Children already struggling before the Covid-19 lockdown bore the brunt of the problems it created.
The Office of the Children’s Commissioner undertook Life in Lockdown, a survey of 1400 tamariki aged between 8 and 18, immediately following the level four and three lockdowns in March to May this year.
Children’s Commissioner Judge Andrew Becroft said it showed how Covid-19 exacerbated existing inequalities with the impact of the lockdowns varying depending on the children’s family situation, with those already disadvantaged usually faring worse.
“When asked what the worst thing about lockdown was, relationships … rose to the top. About half replied that, along with missing friends, tough family dynamics or annoying siblings were what made lockdown most difficult,” Judge Becroft said.
Digital inequality was also highlighted by the survey. About 22 percent of respondents did not have access to their own device and 3 percent had no access to a device.
Māori and Pacific children were even less likely to have access.
The survey also asked a range of questions exploring how overall wellbeing had changed since the last survey in 2018, Judge Becroft said.
Overall, the wellbeing of most of the children and young people was higher than responses to the same questions in 2018, but wellbeing was not experienced equally with students from lower decile secondary schools reporting consistently lower wellbeing than those from higher decile schools.
“A concerning finding is the overall low level of students that agree, or strongly agree that ‘I can cope when things get hard’ as well as the significantly lower response for secondary school students compared to responses in 2018. Surprisingly, a much lower proportion of decile 6-10 students agreed they could cope, than in 2018,” Judge Becroft said.
“These results show how important it is for policy makers to recognise the different pressures on families and address the underlying issues of poverty that drive so many inequalities. It also shows the urgent need to address mental wellbeing of young people in Aotearoa New Zealand.”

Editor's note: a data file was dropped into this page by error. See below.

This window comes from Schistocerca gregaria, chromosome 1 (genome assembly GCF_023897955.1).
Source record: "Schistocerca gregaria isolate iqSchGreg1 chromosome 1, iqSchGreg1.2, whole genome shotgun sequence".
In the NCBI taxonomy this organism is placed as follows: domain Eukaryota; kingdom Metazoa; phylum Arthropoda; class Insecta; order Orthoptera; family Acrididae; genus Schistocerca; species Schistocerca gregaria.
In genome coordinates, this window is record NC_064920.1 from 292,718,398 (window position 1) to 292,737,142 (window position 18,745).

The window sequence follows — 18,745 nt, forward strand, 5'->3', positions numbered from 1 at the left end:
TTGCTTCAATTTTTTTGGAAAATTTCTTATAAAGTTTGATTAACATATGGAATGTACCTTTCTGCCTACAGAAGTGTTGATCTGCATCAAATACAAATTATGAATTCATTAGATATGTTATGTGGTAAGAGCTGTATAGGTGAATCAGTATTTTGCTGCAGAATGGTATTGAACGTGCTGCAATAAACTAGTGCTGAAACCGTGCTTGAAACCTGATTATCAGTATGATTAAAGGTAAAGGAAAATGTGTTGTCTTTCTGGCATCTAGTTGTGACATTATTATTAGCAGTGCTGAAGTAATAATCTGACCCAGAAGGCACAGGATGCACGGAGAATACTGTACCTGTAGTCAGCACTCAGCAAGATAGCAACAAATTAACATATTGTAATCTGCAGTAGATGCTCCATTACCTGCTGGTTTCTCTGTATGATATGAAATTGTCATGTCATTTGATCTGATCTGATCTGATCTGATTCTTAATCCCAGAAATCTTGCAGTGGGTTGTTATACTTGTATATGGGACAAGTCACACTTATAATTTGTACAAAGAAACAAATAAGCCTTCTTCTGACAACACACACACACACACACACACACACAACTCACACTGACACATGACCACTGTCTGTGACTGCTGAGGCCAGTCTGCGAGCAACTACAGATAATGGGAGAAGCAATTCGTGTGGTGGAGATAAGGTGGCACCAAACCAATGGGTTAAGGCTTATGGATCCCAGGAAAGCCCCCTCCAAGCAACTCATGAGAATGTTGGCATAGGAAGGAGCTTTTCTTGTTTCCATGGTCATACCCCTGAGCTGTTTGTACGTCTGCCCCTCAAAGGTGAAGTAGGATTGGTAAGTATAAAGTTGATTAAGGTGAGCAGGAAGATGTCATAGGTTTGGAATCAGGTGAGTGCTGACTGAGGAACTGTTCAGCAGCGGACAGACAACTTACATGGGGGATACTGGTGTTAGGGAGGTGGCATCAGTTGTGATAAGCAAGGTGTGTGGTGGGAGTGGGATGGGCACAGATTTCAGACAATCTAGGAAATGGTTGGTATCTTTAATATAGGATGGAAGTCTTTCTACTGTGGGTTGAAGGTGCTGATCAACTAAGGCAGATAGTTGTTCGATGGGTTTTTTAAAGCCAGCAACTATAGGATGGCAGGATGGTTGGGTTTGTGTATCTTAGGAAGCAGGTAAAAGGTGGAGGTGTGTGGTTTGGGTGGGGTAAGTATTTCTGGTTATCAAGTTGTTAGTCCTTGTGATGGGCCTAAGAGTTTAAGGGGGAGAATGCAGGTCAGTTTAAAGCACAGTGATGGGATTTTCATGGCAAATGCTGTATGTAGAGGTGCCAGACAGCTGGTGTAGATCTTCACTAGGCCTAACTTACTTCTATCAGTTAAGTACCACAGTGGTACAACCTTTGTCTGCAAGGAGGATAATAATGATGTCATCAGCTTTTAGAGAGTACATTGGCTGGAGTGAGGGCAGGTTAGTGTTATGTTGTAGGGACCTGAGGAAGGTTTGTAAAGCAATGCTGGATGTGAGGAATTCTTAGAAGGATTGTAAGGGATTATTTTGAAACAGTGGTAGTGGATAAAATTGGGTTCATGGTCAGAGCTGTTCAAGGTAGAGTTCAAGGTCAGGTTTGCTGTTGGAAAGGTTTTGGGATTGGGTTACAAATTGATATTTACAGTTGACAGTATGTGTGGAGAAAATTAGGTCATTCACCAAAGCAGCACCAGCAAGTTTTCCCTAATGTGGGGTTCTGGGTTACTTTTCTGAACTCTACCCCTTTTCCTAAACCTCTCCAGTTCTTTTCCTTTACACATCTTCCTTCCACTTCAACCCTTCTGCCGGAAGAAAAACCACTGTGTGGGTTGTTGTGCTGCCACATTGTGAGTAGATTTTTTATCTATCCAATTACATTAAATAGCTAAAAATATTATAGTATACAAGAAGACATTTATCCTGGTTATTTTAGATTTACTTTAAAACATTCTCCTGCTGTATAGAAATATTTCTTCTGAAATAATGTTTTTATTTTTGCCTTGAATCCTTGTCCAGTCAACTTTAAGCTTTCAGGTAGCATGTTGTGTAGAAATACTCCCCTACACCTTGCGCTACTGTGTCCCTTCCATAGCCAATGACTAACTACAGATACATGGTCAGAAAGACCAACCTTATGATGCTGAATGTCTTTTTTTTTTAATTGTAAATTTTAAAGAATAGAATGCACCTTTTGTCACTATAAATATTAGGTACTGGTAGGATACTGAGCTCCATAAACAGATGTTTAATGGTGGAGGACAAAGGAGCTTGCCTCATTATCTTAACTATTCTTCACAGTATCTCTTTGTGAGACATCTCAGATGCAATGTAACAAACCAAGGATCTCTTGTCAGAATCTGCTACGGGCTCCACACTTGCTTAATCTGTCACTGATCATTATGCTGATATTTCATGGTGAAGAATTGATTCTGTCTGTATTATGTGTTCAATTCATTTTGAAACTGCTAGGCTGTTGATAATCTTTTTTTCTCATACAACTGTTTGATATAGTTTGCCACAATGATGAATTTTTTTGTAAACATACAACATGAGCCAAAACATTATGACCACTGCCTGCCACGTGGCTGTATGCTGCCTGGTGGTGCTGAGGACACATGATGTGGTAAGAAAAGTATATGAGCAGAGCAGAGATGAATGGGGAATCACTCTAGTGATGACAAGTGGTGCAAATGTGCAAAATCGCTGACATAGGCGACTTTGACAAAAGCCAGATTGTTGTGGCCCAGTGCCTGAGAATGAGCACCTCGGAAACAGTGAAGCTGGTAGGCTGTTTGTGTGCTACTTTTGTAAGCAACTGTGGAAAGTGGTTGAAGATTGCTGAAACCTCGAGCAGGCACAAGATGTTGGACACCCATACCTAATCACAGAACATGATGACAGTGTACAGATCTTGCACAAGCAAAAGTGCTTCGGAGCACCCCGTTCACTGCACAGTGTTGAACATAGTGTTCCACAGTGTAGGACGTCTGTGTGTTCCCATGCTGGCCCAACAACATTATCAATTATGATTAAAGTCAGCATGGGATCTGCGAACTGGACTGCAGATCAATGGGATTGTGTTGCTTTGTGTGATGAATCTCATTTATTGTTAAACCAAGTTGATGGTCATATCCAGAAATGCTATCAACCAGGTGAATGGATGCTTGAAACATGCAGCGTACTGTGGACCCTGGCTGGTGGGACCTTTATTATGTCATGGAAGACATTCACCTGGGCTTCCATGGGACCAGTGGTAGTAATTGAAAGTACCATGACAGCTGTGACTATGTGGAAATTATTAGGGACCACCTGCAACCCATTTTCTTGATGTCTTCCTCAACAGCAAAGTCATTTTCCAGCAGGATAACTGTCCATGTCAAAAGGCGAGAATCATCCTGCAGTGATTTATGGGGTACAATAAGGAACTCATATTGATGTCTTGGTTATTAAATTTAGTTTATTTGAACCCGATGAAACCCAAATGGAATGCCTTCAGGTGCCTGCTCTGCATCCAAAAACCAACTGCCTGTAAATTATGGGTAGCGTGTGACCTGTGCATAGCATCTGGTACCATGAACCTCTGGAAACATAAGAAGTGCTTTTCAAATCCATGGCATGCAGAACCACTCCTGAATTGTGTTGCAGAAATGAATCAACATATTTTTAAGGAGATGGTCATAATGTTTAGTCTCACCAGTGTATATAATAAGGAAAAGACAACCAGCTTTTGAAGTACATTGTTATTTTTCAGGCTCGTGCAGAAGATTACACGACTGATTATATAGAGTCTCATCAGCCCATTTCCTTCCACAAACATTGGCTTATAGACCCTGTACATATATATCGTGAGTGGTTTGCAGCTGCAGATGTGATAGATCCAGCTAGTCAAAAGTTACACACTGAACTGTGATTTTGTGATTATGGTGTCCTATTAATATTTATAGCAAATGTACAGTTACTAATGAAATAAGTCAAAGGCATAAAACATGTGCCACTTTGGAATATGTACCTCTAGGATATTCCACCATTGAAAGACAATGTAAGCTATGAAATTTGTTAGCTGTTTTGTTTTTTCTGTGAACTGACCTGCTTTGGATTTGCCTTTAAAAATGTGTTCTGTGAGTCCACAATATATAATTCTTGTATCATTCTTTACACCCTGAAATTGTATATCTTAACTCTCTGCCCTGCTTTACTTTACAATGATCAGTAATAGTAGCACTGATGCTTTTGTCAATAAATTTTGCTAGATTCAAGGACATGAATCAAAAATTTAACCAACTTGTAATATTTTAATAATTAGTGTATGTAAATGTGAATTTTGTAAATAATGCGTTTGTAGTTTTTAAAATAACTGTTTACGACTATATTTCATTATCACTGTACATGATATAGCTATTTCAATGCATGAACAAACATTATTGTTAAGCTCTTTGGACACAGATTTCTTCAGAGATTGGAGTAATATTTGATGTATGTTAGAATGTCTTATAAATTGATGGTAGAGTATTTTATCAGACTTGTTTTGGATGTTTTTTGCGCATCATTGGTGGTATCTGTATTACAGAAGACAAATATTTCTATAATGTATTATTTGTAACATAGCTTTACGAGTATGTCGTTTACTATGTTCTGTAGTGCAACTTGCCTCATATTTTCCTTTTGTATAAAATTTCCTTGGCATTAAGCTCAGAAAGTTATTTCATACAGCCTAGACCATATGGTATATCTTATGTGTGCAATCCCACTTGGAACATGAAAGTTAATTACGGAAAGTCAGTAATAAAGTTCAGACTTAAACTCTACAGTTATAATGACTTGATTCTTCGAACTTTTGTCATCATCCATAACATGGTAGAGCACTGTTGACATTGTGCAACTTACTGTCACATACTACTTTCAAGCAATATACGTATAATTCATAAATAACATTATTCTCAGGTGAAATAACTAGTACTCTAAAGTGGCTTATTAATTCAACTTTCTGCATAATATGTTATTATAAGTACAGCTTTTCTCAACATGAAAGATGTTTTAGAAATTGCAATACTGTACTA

A surprising upside of the lockdown was how much tamariki and rangatahi valued spending more time with their whānau.
“We learned that young people really valued time with their family. When we are thinking of what to give our kids for Christmas this year, maybe it’s more of our time,” he said.
“This also sends a powerful message to policy makers, that if they’re really interested in improving life for young people, then solutions for freeing their parents and caregivers to spend time with them is really important.
“A third of students described strengthened family relationships as the one positive thing about Covid-19 lockdown. In addition, nearly half told us that their relationships with whānau and friends improved during lockdown.”
One 12-year-old girl said in the survey: “I loved spending time with my family because I feel I could relate to them more than I could before”.
Judge Becroft said the survey demonstrated the importance of seeking children’s views in setting policy.
“Crucially, our research demonstrates how vital it is to seek the views of children and young people when making policy that affects them. That’s their right, and it makes policy decisions better too.”